The Welfare Conditionality Project gave evidence to a session of the National Assembly for Wales’ Equality, Local Government and Communities committee, held in Cardiff. The committee is inquiring into ‘Poverty in Wales: making the economy work for people on low incomes’, and wanted to hear more about welfare benefits, sanctions and Universal Credit. The project’s Dr Lisa Scullion from the University of Salford, and Dr Sharon Wright, from the University of Glasgow, gave evidence in person. Watch the televised session. Our written evidence was also submitted.
In our latest guest opinion, independent researcher Mo Stewart identifies the ease with which public behaviour can be manipulated and changed by government when aided by the press. She argues that although it is welfare service users’ behaviour that government seeks to change, public opinion and behaviour has also changed when influenced by political rhetoric. Read more
In this guest opinion, independent researcher Mo Stewart identifies the ease with which public behaviour can be manipulated and changed by government when aided by the press
It is the welfare service users’ behaviour that government seeks to change with government policy when linked to harsh sanctions. But, in reality, public opinion and behaviour has also changed when influenced by political rhetoric. Read More
Photojournalist Les Monaghan has staged a photography show exploring the realities of life for families in his locality. In this guest blog he charts the development of his idea. It began with a news article saying over a million people in the UK were living in destitution. Read his blog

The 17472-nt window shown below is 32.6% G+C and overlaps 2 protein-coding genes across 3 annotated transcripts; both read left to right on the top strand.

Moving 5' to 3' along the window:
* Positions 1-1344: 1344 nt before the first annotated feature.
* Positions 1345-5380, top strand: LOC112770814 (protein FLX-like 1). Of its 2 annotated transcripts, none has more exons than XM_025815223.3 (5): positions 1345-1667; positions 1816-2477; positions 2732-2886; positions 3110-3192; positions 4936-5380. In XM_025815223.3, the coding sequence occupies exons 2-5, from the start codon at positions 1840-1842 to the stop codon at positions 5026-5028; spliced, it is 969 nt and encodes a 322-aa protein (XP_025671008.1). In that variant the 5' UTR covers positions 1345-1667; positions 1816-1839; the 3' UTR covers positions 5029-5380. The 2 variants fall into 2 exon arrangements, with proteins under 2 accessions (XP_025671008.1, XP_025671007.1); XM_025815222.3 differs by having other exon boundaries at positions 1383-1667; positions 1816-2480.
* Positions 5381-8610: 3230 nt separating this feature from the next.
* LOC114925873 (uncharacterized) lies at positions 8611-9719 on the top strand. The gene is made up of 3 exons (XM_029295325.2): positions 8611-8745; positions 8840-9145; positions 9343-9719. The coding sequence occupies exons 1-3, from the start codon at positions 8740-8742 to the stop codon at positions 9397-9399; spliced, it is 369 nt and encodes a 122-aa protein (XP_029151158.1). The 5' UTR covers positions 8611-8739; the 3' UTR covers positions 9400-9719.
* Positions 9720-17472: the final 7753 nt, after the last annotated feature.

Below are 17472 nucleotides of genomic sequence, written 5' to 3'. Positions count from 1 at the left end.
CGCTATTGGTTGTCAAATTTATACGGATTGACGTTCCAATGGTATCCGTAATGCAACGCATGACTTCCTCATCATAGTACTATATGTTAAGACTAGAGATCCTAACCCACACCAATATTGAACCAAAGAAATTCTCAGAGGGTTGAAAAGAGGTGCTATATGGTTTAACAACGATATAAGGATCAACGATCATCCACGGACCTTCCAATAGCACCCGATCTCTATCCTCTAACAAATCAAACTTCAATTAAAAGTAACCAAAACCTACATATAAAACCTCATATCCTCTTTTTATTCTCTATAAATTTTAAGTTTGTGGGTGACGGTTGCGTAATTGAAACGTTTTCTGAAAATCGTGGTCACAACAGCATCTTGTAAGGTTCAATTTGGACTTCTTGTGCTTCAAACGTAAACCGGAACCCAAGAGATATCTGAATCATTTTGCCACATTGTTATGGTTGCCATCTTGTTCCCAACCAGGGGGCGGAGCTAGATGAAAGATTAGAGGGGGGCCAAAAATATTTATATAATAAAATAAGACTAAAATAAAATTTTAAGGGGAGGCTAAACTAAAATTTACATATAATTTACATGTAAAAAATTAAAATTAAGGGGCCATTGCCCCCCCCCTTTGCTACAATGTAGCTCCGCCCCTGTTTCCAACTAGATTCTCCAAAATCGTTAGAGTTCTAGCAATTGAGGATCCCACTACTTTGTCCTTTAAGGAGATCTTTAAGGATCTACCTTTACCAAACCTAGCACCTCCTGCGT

In this guest blog, photojournalist Les Monaghan charts the development of his show exploring the realities of life for families in his locality
Almost a year ago, I became agitated by an online news article. Over a million people in the UK were living in destitution. Other people too were agitated by this same article. Spending an hour or so with the online trolls, and their wearied opponents, in the Comment is Free section wasn’t healthy. But it made me realise that no matter how earnest, how scrupulously researched a charity’s report, or campaigning journalist’s article, there are swathes of the UK that refuse to believe ‘news’ they don’t agree with. Read More
An international conference at the University of York, UK, aims to bring together people working on welfare conditionality from across the globe. Delegates will have the opportunity to discuss the final findings from the ESRC-funded Welfare conditionality: sanctions, support and behaviour change project and present and debate their own research on welfare conditionality and allied debates.
Further details and call for papers
An early bird discount applies to bookings made before 20 December 2017. Read More
We welcome proposals for papers from those working within and beyond the social sciences on any aspects of welfare conditionality and associated debates
Our videos on EU migrants and Brexit, guest blogs, a prestigious prizewinner, briefing on Armed Forces Service leavers, and three journal papers. It’s all in our latest WelCond newsletter, out now. Sign up now at the bottom of this page for your own email copy.
A new blog by WelCond PhD student Regina Serpa outlines her research into the situation of homeless migrants in the UK and US. The Heriot-Watt University student was awarded the Housing Studies Association’s Valerie Karn prize for early career researchers this year for her work on this topic. Read her blog